The Cuban Missile Crisis that occurred just over 50 years ago can provide us with some important insights about ourselves and how we might address the global environmental challenges unfolding around us.
The Crisis, between Monday, October 16th and Sunday, October 28th, 1962, was 13 days of the Cold War that came despairingly close to becoming an extremely hot nuclear Armageddon that could have incinerated both the Soviet Union and the United States.
The scenario was set when the Cuban revolution ended. Fidel Castro had declared his country a communist state and had allied with the USSR. To protect its new strategic interests just a few convenient miles from Florida, the Soviets had stationed some 40,000 troops in Cuba and used the opportunity to balance the nuclear threat coming from the United States by installing both short and long-range missiles on the island. To halt this threat, the US countered with a naval blockade 500 miles from Cuba, warning that any ships that crossed that line would be sunk. The Soviets countered by defending their interests with submarines carrying nuclear-tipped torpedoes.
The background details are even more scary. America’s failed invasion of Cuba the year before at the Bay of Pigs had convinced a volatile Castro that war was inevitable, so he was urging the Soviets to strike the US with nuclear missiles before it could launch another attack. Meanwhile, the hawks in the US military and Congress were urging President John F. Kennedy to bomb the Soviet’s Cuban missile installations. Nikita Khrushchev, the Soviet leader, had his own military hawks to worry about, in addition to an unpredictable and uncontrollable Castro. Professor David Welch of the Political Science Department of the University of Waterloo writes that the whole situation “was an incredibly messy, dangerous interaction” (Globe & Mail, Oct. 15/12). Both Kennedy and Khrushchev were “scared to death” about actions their bellicose generals might initiate if not closely supervised, and both leaders were sometimes out of communication with their military.
Two incidents illustrate the precariousness of the situation. In one instance, in the middle of the Crisis and against standing orders, a Soviet general shot down an unarmed US high-altitude spy plane over Cuba. In a second instance, US warships were dropping depth charges on a Soviet submarine that had violated the blockade. The submarine’s captain decided to launch a nuclear-tipped torpedo at the American warships, an event that could have ignited a full nuclear exchange between America and the Soviets. Only impassioned pleas from the Soviet sub’s crew dissuaded the captain from launching the torpedo (John Ibbitson, Globe & Mail, Jul. 30/08).
When the Crisis ended on October 28th, the only fatality was the spy plane’s pilot — and, of course, truth. American propaganda praised the US military for staring down the Soviets, creating the mythology that unilateral power can win in such circumstances. The reality was very different. Kennedy and Khrushchev were in frequent communication, and neither wanted a nuclear exchange. The Secretary-General of the United Nations, U Thant, negotiated between two hastily assembled diplomatic groups at UN headquarters, while also managing to subdue the volatile Castro. By agreement, the Americans would not invade Cuba, the Soviets would take their missiles back to the USSR, the body of the pilot would be returned to the US, and the American missiles in Turkey that threatened the Soviets would be secretly removed.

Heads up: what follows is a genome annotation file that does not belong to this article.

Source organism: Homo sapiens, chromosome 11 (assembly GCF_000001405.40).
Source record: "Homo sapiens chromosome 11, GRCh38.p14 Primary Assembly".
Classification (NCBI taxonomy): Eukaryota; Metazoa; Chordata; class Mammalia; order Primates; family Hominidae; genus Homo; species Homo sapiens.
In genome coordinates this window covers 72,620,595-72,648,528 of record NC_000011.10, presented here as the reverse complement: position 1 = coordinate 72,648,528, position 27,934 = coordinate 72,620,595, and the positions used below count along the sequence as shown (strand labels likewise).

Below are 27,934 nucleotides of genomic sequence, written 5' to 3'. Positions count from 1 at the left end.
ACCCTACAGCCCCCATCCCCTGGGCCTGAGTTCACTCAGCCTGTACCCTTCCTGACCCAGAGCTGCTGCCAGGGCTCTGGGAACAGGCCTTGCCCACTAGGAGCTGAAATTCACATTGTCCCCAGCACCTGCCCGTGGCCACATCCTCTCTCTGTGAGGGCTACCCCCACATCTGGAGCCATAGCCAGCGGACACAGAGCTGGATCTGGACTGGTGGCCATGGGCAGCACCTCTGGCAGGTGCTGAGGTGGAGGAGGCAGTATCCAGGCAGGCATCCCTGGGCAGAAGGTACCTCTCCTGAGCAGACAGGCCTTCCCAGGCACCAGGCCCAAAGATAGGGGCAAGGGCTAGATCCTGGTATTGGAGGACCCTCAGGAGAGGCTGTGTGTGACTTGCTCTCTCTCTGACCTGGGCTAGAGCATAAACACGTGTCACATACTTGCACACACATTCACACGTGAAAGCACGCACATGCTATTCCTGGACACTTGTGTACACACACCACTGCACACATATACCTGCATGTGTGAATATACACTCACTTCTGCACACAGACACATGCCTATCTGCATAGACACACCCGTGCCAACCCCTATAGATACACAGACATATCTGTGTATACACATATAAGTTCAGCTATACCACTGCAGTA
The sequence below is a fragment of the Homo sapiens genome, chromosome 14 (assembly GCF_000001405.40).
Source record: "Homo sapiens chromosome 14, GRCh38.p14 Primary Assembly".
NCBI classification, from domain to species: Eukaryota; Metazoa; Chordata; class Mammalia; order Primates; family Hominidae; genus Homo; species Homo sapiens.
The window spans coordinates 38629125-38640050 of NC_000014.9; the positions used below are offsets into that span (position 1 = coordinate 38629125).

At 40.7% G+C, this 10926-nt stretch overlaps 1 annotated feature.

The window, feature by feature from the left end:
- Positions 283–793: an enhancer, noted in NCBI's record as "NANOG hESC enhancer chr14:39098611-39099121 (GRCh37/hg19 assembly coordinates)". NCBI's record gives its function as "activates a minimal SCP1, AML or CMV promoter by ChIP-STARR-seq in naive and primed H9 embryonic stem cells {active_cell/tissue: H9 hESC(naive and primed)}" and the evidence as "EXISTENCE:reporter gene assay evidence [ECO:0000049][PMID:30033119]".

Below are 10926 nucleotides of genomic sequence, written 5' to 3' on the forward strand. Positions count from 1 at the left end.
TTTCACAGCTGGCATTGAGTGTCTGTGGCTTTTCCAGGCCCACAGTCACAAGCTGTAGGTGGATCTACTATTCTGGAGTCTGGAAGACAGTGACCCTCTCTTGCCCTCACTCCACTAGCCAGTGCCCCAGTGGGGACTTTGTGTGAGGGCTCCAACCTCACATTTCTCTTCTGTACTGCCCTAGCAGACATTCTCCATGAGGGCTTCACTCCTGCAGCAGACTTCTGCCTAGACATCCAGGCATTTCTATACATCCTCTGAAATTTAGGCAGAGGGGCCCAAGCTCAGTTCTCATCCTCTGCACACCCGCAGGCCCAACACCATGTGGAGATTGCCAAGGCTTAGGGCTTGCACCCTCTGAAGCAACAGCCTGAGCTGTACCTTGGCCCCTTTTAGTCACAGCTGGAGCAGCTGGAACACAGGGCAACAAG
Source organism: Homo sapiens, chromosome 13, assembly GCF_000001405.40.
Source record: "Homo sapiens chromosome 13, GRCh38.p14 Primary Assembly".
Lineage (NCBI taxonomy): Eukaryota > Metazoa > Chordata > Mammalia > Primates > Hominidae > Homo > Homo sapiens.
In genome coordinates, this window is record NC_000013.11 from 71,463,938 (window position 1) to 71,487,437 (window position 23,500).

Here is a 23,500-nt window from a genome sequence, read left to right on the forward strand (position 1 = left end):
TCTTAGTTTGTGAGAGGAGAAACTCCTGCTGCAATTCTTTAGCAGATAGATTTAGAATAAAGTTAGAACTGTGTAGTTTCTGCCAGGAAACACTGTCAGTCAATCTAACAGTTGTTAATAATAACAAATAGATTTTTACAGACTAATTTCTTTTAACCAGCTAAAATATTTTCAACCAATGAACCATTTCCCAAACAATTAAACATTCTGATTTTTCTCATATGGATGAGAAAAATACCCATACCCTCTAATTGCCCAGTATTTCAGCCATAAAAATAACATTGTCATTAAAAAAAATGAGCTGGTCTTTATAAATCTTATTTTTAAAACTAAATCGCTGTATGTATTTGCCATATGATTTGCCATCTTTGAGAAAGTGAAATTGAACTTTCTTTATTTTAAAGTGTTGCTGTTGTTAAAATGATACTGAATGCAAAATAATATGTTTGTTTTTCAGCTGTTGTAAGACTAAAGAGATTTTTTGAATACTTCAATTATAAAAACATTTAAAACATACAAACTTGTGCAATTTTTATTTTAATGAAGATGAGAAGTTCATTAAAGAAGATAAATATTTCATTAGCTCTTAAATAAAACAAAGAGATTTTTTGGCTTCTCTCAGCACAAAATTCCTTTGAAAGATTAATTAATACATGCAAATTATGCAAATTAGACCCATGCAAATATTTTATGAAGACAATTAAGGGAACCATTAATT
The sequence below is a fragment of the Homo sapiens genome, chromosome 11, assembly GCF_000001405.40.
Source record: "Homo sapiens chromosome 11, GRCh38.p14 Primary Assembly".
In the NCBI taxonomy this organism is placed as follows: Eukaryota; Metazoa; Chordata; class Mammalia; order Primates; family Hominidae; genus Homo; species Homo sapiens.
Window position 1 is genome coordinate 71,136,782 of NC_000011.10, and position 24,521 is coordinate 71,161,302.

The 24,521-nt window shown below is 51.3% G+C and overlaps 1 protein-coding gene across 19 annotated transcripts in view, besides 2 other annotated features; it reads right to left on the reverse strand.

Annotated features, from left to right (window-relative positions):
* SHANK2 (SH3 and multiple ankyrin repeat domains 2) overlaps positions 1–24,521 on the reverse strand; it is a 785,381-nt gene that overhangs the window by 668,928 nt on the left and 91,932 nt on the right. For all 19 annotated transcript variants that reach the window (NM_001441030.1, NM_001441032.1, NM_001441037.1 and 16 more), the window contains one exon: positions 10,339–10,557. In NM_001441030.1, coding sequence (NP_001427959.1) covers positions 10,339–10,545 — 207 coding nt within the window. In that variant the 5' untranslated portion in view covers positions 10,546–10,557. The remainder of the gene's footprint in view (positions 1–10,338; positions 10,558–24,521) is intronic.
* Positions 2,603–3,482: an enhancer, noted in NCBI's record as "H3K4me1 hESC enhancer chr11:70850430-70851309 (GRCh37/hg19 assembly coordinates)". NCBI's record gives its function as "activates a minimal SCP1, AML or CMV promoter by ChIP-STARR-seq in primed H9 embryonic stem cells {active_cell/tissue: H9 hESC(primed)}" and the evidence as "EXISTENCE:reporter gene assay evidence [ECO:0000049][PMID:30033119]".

The Cuban Missile Crisis has its parallel in the global environmental challenges now unfolding around us. The threat is not nuclear annihilation but a gradual increase in ecological and climate disturbances that will trigger all manner of political conflicts relating to oceanic fish resources, Arctic sovereignty, refugee migrations, water allocations, technology sharing, food stresses, population management, mitigation costs, economic inequality, property damage and humanitarian assistance.
Driving and exacerbating these conflicts are greenhouse gas emissions. They are the nuclear bombs slowly but inexorably exploding in every nation around the world. The Climate Vulnerable Forum, a 20-country gathering of scientists, economists and policy strategists estimates that abnormal weather is already causing $1.6 trillion in damage every year, reducing GDP by 1.6 percent and killing 400,000 people (Ibid. Eric Reguly, Sept. 29/12). These emissions must come down. How will this happen? What will the national commitments be? Who will monitor, supervise and enforce them? How will the global financial system be adjusted to facilitate emission reductions? Should some high emitting nations compensate others for damage? What are the ethical and moral dimensions of this profoundly human and ecological event?
Bluster and bravado are counterproductive when everyone is responsible. Might and power are negated when when everyone is the victim. Negotiations, diplomacy, sharing, co-operating, helping and compromising are going to be the new watchwords when no one can win without everyone losing.
Climate change is like another threatening nuclear holocaust. It’s going to spin out of control if the “generals” of industry push the limits of brinkmanship. The consequences will be devastating if the “Kennedys” and “Khrushchevs” of the world don’t have the imagination to gauge the severity of the situation. As with the Cuban Missile Crisis, we need an international forum like the United Nations to mediate, negotiate and communicate the complexities of this issue so it can be resolved for the benefit of all. Failure will leave no heroes or victors.